Saving Old-growth Forests

The devastating deforestation of the old-growth forests across Asia, Africa and America is a terrible waste and painful to witness. Even worse is the realization that this has already happened in Europe. Almost all original forests have been razed and burned as charcoal to drive the industrial revolutions and population explosion. Of course the commercial use of fossile coal took over in importance during the 19th century, but then most of the European forests were already gone.

The ecological richness of an old-growth forest is amazing. Layer upon layer is growing and decomposing and growing again. There is life everywhere, all the from the rich topsoils up to the canopy of the giants towering over the understory. The black soil in a European forest is organic matter decomposing slowly, helped by fungi, insects, worms and bacteria. The rich black soil that the forests “produce” is what agriculture turns into food. (However, at some point of time the soil is depleted, and the grain field turns into deserts. Better to get some trees back before that happens! In Greece they didn’t…)

One of the few old-growth forests in Western Sweden - Iglekärr.

One of the few old-growth forests in Western Sweden – Iglekärr. [photo from Naturarvet.se]


Modern European forests are usually planted monocultures with a single-age “crop” growing for timber and paper pulp. The trees are beautiful, but the richness of an original forest is gone. It is a bit like a wheat field at an organic farm. Not really biodiverse, but not the worst kind of ecological abuse.

There are still some old-growth forests in the world and we should do what we can to protect them and to learn from their richness and beauty. We need to find ways to value the biodiversity in ways that express the uniqueness and the vital contribution to the planet that these forests generate. Otherwise, they will also end up as toilet paper or charcoal and leave a “commercially attractive” corn field in it’s wake.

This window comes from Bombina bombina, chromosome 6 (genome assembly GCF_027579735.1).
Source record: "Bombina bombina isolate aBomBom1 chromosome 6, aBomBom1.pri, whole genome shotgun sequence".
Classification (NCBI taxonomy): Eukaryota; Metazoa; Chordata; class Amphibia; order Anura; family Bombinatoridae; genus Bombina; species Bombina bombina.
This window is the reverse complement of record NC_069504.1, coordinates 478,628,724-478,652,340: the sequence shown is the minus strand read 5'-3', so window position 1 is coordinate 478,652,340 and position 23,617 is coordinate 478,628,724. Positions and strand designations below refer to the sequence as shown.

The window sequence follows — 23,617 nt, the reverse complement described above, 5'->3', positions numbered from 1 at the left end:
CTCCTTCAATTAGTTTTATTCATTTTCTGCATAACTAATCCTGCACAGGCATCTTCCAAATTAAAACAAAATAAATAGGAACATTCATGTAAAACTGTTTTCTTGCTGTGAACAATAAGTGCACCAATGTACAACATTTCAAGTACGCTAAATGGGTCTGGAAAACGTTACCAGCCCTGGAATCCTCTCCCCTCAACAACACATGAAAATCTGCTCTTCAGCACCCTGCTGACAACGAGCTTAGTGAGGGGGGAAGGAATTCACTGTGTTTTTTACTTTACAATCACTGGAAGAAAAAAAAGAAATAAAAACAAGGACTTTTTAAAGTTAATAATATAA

In Sweden, there is a foundation that collects money to purchase and “archive” some of the last fragments of old-growth forest, called “Naturarvet“.
We did a donation for uncle Hugo for his birthday, see the happy face on the page here – a symbol for the contribution to a small piece of conservation.

Donation page for the Iglekärr forest, 35 km north of Göteborg. This is one way of privately protecting the last forests.

Donation page for the Iglekärr forest, 35 km north of Göteborg. This is one way of privately protecting the last forests.

Of course this is not a guarantee that it will stay “forever”.
Every legal protection can be torn apart if society develops differently. There are few ecological concerns in East Ukraine today… It is the same in semi-corrupt societies over the whole world.
Therefore, the protection of the last forests depend on a working legal system, protection and prosecution, as well as cultural taboos on killing these natural heritages.

Let’s work together to expand the Nature reserves, and to strengthen the civil society to safeguard the development of a strong legal protection for the ecological riches that belong to us all and to the planet.

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